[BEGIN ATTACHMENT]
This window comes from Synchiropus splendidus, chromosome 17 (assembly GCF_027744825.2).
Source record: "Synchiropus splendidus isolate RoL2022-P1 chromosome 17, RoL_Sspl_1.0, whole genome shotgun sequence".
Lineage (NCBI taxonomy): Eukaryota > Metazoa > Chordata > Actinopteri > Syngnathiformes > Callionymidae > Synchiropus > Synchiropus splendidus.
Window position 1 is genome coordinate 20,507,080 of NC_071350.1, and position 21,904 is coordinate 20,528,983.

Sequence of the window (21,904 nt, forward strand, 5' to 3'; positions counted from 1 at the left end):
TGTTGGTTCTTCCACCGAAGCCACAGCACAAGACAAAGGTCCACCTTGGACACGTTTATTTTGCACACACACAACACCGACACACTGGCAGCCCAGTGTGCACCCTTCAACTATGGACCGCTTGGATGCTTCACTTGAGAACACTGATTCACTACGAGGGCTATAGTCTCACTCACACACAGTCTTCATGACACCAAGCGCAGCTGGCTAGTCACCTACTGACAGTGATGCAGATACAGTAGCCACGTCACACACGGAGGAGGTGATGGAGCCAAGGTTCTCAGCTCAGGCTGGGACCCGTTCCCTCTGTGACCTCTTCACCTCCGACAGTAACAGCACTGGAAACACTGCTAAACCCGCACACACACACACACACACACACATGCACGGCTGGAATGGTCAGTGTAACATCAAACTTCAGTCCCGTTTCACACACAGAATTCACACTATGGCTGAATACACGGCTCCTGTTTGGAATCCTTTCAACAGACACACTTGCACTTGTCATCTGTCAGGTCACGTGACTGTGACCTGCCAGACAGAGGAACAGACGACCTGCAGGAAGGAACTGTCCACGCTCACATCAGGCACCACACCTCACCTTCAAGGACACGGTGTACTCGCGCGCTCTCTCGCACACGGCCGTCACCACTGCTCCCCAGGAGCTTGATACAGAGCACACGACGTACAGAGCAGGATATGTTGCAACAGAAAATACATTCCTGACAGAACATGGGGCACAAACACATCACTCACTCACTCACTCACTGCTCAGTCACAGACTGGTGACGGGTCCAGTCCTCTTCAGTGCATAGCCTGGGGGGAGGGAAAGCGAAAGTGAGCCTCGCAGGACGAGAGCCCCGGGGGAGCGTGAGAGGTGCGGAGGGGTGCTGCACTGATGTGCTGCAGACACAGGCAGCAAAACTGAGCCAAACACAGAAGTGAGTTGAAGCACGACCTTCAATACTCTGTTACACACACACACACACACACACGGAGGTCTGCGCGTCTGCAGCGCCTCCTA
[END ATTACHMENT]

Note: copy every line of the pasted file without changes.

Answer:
This window comes from Synchiropus splendidus, chromosome 17 (assembly GCF_027744825.2).
Source record: "Synchiropus splendidus isolate RoL2022-P1 chromosome 17, RoL_Sspl_1.0, whole genome shotgun sequence".
Lineage (NCBI taxonomy): Eukaryota > Metazoa > Chordata > Actinopteri > Syngnathiformes > Callionymidae > Synchiropus > Synchiropus splendidus.
Window position 1 is genome coordinate 20,507,080 of NC_071350.1, and position 21,904 is coordinate 20,528,983.

Sequence of the window (21,904 nt, forward strand, 5' to 3'; positions counted from 1 at the left end):
TGTTGGTTCTTCCACCGAAGCCACAGCACAAGACAAAGGTCCACCTTGGACACGTTTATTTTGCACACACACAACACCGACACACTGGCAGCCCAGTGTGCACCCTTCAACTATGGACCGCTTGGATGCTTCACTTGAGAACACTGATTCACTACGAGGGCTATAGTCTCACTCACACACAGTCTTCATGACACCAAGCGCAGCTGGCTAGTCACCTACTGACAGTGATGCAGATACAGTAGCCACGTCACACACGGAGGAGGTGATGGAGCCAAGGTTCTCAGCTCAGGCTGGGACCCGTTCCCTCTGTGACCTCTTCACCTCCGACAGTAACAGCACTGGAAACACTGCTAAACCCGCACACACACACACACACACACACATGCACGGCTGGAATGGTCAGTGTAACATCAAACTTCAGTCCCGTTTCACACACAGAATTCACACTATGGCTGAATACACGGCTCCTGTTTGGAATCCTTTCAACAGACACACTTGCACTTGTCATCTGTCAGGTCACGTGACTGTGACCTGCCAGACAGAGGAACAGACGACCTGCAGGAAGGAACTGTCCACGCTCACATCAGGCACCACACCTCACCTTCAAGGACACGGTGTACTCGCGCGCTCTCTCGCACACGGCCGTCACCACTGCTCCCCAGGAGCTTGATACAGAGCACACGACGTACAGAGCAGGATATGTTGCAACAGAAAATACATTCCTGACAGAACATGGGGCACAAACACATCACTCACTCACTCACTCACTGCTCAGTCACAGACTGGTGACGGGTCCAGTCCTCTTCAGTGCATAGCCTGGGGGGAGGGAAAGCGAAAGTGAGCCTCGCAGGACGAGAGCCCCGGGGGAGCGTGAGAGGTGCGGAGGGGTGCTGCACTGATGTGCTGCAGACACAGGCAGCAAAACTGAGCCAAACACAGAAGTGAGTTGAAGCACGACCTTCAATACTCTGTTACACACACACACACACACACACGGAGGTCTGCGCGTCTGCAGCGCCTCCTA